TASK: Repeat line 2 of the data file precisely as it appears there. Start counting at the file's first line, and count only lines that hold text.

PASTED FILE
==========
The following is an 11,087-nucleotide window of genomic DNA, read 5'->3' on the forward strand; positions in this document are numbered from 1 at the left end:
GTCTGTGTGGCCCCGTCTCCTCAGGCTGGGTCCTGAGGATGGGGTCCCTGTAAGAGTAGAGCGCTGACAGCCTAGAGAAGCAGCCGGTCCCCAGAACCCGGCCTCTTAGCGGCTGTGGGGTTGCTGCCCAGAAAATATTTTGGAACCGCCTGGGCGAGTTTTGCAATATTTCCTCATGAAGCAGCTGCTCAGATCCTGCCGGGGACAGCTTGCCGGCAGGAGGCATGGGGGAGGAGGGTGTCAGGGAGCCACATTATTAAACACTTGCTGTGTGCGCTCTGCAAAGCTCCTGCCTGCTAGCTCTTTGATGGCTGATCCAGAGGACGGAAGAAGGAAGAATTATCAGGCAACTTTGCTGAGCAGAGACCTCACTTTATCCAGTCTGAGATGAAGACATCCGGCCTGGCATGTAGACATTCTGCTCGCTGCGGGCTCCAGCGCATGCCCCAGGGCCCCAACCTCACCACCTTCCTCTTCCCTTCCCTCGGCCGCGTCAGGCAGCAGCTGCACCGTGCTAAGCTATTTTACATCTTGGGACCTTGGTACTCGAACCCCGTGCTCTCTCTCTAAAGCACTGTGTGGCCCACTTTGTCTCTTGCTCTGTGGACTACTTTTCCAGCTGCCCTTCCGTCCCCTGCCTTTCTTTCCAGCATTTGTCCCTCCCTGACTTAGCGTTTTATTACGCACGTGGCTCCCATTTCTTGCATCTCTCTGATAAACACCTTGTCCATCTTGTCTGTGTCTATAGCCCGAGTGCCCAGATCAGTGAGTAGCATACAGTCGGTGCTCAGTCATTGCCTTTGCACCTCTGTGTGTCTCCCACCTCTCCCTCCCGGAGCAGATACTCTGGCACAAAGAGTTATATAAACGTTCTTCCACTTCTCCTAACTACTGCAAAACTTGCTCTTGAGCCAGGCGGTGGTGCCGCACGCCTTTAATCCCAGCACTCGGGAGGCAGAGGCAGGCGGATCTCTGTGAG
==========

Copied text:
GTCTGTGTGGCCCCGTCTCCTCAGGCTGGGTCCTGAGGATGGGGTCCCTGTAAGAGTAGAGCGCTGACAGCCTAGAGAAGCAGCCGGTCCCCAGAACCCGGCCTCTTAGCGGCTGTGGGGTTGCTGCCCAGAAAATATTTTGGAACCGCCTGGGCGAGTTTTGCAATATTTCCTCATGAAGCAGCTGCTCAGATCCTGCCGGGGACAGCTTGCCGGCAGGAGGCATGGGGGAGGAGGGTGTCAGGGAGCCACATTATTAAACACTTGCTGTGTGCGCTCTGCAAAGCTCCTGCCTGCTAGCTCTTTGATGGCTGATCCAGAGGACGGAAGAAGGAAGAATTATCAGGCAACTTTGCTGAGCAGAGACCTCACTTTATCCAGTCTGAGATGAAGACATCCGGCCTGGCATGTAGACATTCTGCTCGCTGCGGGCTCCAGCGCATGCCCCAGGGCCCCAACCTCACCACCTTCCTCTTCCCTTCCCTCGGCCGCGTCAGGCAGCAGCTGCACCGTGCTAAGCTATTTTACATCTTGGGACCTTGGTACTCGAACCCCGTGCTCTCTCTCTAAAGCACTGTGTGGCCCACTTTGTCTCTTGCTCTGTGGACTACTTTTCCAGCTGCCCTTCCGTCCCCTGCCTTTCTTTCCAGCATTTGTCCCTCCCTGACTTAGCGTTTTATTACGCACGTGGCTCCCATTTCTTGCATCTCTCTGATAAACACCTTGTCCATCTTGTCTGTGTCTATAGCCCGAGTGCCCAGATCAGTGAGTAGCATACAGTCGGTGCTCAGTCATTGCCTTTGCACCTCTGTGTGTCTCCCACCTCTCCCTCCCGGAGCAGATACTCTGGCACAAAGAGTTATATAAACGTTCTTCCACTTCTCCTAACTACTGCAAAACTTGCTCTTGAGCCAGGCGGTGGTGCCGCACGCCTTTAATCCCAGCACTCGGGAGGCAGAGGCAGGCGGATCTCTGTGAG